The most high-profile incident occurred in Quebec in 2013 when a train carrying Bakken crude derailed, erupting in a fiery explosion that killed 47 people. Five months later, an oil train collided with a grain train near Casselton in eastern North Dakota, resulting in an explosion but no fatalities or injuries.
Washington state in 2019 went so far as to set a cap on the vapor pressure of oil unloaded at terminals in the state, effectively banning trains carrying Bakken oil. The U.S. Pipeline and Hazardous Materials Safety Administration in May overruled the law at the request of the attorneys general in North Dakota and Montana, and Washington has not appealed the decision.
Nationally, concerns about oil trains have largely fallen out of the spotlight since 2015. The Obama administration put forth a series of rules aimed at improving oil train safety that year, around the time when crude-by-rail shipments started dropping.
If communities throughout the United States start seeing more oil trains again, there could be more of an outcry, said Fred Millar, an Arlington, Va.-based independent rail safety consultant.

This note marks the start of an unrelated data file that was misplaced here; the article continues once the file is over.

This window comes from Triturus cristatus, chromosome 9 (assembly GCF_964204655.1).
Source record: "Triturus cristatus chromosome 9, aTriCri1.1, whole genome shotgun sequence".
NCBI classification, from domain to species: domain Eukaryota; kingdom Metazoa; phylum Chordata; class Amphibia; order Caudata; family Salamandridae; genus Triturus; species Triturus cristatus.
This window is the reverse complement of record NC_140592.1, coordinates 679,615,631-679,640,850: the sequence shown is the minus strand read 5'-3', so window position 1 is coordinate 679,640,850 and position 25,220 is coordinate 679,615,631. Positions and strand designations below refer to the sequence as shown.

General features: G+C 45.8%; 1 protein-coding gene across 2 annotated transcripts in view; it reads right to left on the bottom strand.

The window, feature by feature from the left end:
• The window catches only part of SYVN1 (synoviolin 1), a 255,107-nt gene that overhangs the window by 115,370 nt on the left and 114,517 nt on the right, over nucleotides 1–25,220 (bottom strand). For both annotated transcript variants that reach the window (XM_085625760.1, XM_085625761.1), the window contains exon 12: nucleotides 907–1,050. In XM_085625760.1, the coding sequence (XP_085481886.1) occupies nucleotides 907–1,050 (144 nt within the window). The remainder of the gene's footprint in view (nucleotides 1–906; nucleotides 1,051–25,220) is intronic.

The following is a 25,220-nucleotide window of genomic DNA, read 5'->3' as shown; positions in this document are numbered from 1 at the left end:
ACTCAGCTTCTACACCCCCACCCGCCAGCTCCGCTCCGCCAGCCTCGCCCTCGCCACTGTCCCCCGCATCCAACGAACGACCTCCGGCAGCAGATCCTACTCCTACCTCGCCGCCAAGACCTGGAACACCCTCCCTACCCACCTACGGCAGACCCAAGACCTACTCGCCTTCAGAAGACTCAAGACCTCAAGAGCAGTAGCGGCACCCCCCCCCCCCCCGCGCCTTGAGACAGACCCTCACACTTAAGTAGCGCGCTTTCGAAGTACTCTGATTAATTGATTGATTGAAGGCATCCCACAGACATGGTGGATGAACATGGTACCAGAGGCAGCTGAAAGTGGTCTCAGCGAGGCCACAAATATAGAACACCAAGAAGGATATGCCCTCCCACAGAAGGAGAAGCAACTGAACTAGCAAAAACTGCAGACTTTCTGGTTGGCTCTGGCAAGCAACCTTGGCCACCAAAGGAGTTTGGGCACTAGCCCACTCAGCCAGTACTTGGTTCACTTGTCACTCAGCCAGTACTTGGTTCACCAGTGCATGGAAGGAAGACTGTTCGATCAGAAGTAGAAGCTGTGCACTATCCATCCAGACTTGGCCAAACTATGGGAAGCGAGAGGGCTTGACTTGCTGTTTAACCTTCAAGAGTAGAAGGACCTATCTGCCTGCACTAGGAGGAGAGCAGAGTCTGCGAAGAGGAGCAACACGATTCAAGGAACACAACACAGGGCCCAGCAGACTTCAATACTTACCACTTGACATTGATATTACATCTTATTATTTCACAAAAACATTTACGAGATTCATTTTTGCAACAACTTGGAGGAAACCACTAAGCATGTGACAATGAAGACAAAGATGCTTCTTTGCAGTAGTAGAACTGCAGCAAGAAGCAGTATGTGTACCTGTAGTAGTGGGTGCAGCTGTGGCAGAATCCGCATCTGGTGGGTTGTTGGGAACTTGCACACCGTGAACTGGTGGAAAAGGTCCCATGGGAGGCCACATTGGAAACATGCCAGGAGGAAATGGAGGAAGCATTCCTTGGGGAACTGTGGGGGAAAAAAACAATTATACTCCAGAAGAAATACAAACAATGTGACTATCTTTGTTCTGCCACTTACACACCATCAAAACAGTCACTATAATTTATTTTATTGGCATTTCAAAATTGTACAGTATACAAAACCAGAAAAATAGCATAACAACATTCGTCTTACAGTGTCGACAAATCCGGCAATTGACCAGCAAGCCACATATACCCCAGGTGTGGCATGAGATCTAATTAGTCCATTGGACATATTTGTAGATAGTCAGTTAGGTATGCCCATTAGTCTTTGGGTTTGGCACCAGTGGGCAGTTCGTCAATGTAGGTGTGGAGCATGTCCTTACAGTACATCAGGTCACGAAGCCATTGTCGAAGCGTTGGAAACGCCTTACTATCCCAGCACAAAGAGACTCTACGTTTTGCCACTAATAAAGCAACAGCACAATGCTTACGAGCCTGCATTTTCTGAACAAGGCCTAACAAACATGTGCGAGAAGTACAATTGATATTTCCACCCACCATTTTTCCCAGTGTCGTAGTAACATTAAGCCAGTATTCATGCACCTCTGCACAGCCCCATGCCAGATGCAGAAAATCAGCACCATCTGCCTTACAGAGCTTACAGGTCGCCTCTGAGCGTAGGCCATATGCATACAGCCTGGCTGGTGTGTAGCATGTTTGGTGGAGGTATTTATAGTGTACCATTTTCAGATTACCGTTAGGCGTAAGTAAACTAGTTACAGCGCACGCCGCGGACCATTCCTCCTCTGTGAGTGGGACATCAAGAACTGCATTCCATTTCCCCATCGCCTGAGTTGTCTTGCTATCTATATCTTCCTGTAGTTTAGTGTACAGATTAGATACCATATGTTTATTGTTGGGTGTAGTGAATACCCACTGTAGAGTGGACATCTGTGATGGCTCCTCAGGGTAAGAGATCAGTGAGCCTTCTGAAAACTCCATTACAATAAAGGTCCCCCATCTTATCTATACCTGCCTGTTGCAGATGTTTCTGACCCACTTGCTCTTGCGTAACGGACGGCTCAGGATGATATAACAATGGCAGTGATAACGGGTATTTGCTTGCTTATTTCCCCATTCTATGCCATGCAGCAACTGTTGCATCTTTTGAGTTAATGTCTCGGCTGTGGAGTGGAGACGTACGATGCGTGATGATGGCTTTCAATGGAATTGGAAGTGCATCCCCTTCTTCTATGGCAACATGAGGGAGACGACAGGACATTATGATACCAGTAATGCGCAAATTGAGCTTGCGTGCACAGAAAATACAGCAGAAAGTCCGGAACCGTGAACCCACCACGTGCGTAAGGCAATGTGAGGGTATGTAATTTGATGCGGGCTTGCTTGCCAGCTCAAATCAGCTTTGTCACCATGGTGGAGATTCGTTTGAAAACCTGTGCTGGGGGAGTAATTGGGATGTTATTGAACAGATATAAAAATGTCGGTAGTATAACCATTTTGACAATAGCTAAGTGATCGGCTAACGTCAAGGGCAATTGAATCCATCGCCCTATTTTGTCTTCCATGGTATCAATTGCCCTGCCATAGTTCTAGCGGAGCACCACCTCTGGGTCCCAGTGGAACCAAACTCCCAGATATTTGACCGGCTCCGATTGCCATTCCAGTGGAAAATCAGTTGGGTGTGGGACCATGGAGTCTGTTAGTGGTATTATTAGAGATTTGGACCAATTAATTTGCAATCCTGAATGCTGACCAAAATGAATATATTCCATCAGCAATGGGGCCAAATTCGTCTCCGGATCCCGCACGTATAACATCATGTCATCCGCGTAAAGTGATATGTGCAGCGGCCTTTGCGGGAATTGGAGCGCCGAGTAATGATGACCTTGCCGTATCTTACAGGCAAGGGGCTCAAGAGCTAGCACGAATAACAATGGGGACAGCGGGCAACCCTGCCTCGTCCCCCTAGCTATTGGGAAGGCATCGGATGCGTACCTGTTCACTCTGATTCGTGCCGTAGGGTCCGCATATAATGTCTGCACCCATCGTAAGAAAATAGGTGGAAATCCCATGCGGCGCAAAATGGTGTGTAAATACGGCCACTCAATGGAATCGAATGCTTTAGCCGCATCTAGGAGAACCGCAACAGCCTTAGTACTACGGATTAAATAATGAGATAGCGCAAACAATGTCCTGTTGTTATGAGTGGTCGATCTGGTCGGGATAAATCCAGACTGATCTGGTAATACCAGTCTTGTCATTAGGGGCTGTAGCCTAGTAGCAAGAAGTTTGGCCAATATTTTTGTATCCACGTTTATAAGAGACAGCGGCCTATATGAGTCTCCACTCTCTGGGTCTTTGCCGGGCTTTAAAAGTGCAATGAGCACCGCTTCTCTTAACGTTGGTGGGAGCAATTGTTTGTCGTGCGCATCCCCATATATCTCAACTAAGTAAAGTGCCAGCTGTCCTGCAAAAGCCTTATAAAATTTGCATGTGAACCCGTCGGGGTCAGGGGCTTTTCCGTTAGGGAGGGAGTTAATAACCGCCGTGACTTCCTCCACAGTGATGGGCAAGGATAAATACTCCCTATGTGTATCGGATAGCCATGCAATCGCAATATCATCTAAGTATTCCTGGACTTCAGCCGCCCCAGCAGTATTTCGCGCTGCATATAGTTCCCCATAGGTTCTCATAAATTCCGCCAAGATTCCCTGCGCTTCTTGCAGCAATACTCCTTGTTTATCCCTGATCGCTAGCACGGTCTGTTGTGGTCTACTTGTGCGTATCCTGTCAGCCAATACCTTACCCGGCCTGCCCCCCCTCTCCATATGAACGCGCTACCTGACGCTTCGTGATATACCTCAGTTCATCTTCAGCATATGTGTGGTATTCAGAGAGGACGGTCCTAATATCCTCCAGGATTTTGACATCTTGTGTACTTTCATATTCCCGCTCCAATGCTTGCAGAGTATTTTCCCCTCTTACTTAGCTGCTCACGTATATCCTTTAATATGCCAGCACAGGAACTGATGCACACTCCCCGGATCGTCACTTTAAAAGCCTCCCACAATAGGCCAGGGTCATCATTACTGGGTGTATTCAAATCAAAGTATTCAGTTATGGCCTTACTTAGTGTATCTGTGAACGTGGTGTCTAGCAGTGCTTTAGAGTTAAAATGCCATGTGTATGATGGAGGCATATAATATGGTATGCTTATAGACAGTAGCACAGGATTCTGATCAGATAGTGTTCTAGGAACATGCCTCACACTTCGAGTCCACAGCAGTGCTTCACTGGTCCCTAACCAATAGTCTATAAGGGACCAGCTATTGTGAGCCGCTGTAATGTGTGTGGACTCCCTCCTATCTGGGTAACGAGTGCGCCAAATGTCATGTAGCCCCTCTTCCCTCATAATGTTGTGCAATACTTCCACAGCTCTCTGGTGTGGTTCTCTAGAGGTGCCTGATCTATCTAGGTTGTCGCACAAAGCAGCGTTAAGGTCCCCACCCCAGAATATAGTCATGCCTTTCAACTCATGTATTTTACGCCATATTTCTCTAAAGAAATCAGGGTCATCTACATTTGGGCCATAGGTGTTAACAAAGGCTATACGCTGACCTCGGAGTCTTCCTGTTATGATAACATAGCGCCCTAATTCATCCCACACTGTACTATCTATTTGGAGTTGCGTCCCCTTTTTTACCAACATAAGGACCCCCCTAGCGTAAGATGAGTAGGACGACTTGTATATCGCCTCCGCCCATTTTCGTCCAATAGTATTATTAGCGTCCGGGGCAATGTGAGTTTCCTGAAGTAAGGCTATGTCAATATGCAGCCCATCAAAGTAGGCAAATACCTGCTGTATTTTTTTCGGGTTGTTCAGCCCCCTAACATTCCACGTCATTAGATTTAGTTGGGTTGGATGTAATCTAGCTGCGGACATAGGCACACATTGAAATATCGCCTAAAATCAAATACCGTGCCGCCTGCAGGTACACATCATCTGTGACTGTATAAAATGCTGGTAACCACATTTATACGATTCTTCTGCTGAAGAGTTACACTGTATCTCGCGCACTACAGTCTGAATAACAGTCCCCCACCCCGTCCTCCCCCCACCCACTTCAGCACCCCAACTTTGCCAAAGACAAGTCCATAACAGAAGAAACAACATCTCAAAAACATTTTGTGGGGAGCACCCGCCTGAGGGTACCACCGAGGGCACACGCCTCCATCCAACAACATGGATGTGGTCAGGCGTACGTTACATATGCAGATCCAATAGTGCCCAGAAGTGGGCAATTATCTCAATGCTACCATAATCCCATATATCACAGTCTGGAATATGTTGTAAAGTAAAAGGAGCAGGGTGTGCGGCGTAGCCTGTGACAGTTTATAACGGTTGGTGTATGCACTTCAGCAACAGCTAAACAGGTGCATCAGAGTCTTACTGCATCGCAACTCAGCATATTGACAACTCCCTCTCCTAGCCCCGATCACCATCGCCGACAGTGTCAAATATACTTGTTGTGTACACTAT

“I think it could change in part because the trains are, besides being real dangerous, they are also obnoxious,” he said. “If they have any kind of reason to stop, they block all kinds of crossings through your cities.”
Among the requirements imposed in 2015 was a rule that tank cars meet new design and performance standards, including a thicker shell. That made them “marginally safer,” Millar said, adding that the bulk of the tank cars on the tracks today meet the standards.
The rules, however, did not impress him. He said they ought to have gone further to address issues such as routing to avoid high-population areas.
Wallace said BNSF has an “unrelenting commitment to safety” and that it invests billions of dollars each year to improve its operations and safety efforts.
She said the company has a “very robust” track inspection program, as well as technology to detect potential problems along key routes. For example, BNSF is using artificial intelligence to monitor millions of readings each day from sensors along routes.
“We use this data to determine the urgency of equipment repairs and to spot trends that indicate when maintenance should happen,” she said.
Now, at a time when more oil train shipments could arise, Millar is worried about efforts by the Trump administration to roll back various rail safety rules, including a 2015 requirement that oil tank cars use a new braking system.
He said first responders in communities with oil train traffic are ill-equipped to put out fires that can result from derailments.
“The risks are the same as they always were,” he said.